This should be painfully obvious to anyone who’s been paying attention, but on the off chance it’s not, we wanted to quickly reiterate it ahead of the Fed: Jerome Powell is damned if he does and damned if doesn’t on Wednesday.
Over the weekend, in their Fed preview, Goldman wrote the following about the SEP:
The SEP might well be the most dovish aspect of the meeting, and we expect a three tenths cumulative downgrade to the median GDP growth projections, a one tenth downward revision to the median NAIRU estimate, and dovish revisions to the dot plot that drop a hike from the 2019 baseline (such a change would require two additional participants projecting that pace or slower). In terms of the number of hikes in 2019, 2020, and 2021, we expect a median policy path of 2-1-0, down from 3-1-0 as of the September SEP. If so, the projected overshoot (vs. r*) would decline to just half a hike in 2020 and 2021.
There are two key takeaways there and they are inextricably bound up with one another.
It is (virtually) impossible for the Fed to deliver an unequivocal “dovish surprise” via the dot plot. Why is that all but impossible? Simple: Because the market is pricing in just 10bps of tightening for all of 2019.
“Remember, even a capitulatory move from the Fed to lower the 2019 dots towards 2 still remains massively above the Eurodollar calendar spread implied pricing at just ~10bps”, Nomura’s Charlie McElligott wrote Tuesday. Here is the chart (bottom pane shows the market pricing in easing in 2020).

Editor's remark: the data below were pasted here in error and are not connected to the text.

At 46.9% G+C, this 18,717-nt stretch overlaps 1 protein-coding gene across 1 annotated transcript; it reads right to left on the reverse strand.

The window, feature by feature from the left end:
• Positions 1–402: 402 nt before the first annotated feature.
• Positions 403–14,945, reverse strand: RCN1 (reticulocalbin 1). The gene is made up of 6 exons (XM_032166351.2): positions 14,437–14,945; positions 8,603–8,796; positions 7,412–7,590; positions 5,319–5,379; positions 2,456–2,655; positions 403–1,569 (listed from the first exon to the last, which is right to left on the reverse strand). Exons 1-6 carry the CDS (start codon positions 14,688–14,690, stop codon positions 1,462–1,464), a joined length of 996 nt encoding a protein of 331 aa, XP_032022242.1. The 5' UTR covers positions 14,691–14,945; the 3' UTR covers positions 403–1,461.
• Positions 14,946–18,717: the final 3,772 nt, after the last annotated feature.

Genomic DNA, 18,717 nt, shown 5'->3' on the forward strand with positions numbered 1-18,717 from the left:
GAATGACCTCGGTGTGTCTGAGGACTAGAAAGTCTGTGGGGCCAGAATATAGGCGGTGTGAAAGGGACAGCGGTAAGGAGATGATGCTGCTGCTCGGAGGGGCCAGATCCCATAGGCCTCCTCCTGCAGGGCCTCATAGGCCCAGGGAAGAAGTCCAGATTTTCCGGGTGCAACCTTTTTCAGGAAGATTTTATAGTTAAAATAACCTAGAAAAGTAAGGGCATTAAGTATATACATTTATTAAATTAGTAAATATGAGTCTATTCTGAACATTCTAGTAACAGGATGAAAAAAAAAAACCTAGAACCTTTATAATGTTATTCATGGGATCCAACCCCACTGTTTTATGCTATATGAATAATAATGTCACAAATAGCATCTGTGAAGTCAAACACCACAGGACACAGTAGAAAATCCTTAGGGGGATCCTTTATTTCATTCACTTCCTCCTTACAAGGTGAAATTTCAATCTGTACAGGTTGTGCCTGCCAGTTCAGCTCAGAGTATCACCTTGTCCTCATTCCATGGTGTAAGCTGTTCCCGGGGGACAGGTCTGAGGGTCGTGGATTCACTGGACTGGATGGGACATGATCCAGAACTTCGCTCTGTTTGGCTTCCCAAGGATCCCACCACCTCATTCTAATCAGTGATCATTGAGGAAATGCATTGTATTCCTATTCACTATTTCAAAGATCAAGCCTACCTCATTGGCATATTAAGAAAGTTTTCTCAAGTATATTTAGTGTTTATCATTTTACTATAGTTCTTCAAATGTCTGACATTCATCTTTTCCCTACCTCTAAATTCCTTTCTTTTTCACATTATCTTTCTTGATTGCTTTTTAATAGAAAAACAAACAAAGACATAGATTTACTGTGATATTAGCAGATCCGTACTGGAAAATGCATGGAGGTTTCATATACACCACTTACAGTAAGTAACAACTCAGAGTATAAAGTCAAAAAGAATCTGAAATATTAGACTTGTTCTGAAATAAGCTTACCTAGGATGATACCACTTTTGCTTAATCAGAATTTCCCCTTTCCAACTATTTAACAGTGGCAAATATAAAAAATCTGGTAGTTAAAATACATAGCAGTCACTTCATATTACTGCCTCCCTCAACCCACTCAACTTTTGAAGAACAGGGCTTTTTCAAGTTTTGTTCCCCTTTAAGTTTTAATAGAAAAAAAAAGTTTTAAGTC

Again, there is zero chance that the dot plot, however it ends up looking, is going to be consistent with what the market is pricing for next year.
Given that, the Fed will have to lean on tweaks to the statement and, as indicated in the above assessment from Goldman, the growth outlook, to convey dovishness.
But that’s a trap. Market participants are already hyper-sensitive to bad news about growth, as evidenced by all the hand-wringing about the nascent inversions in the curve. On a global scale, BofAML’s most recent fund manager survey showed respondents are the most worried they’ve been about global growth since October 2008.
Just about the last thing the Fed wants to do in that scenario is effectively echo those worries, as that would risk undermining sentiment further. But the only way to communicate a dovish “enough” outlook on Wednesday is through the growth projections because, again, there’s no chance of delivering a dovish surprise via the dots.
“It would take a massive growth assessment downgrade from the Fed to capitulate down to the market’s expectation levels [but] a growth downgrade of that extent could in fact confirm the market’s ‘worst fears’ of [a] growth slowdown and further the risk-sentiment death-spiral,” the above-mentioned McElligott goes on to warn.
Not helping matters is FedEx’s after hours guidance cut, which found the company guiding below the lowest estimate for 2019. “Global trade has slowed in recent months and leading indicators point to ongoing deceleration in global trade near-term,” CFO Alan Graf said in the statement, adding that the company “remain[s] committed to actively managing costs with a heightened focus on increasing efficiency across the organization.” The shares plunged.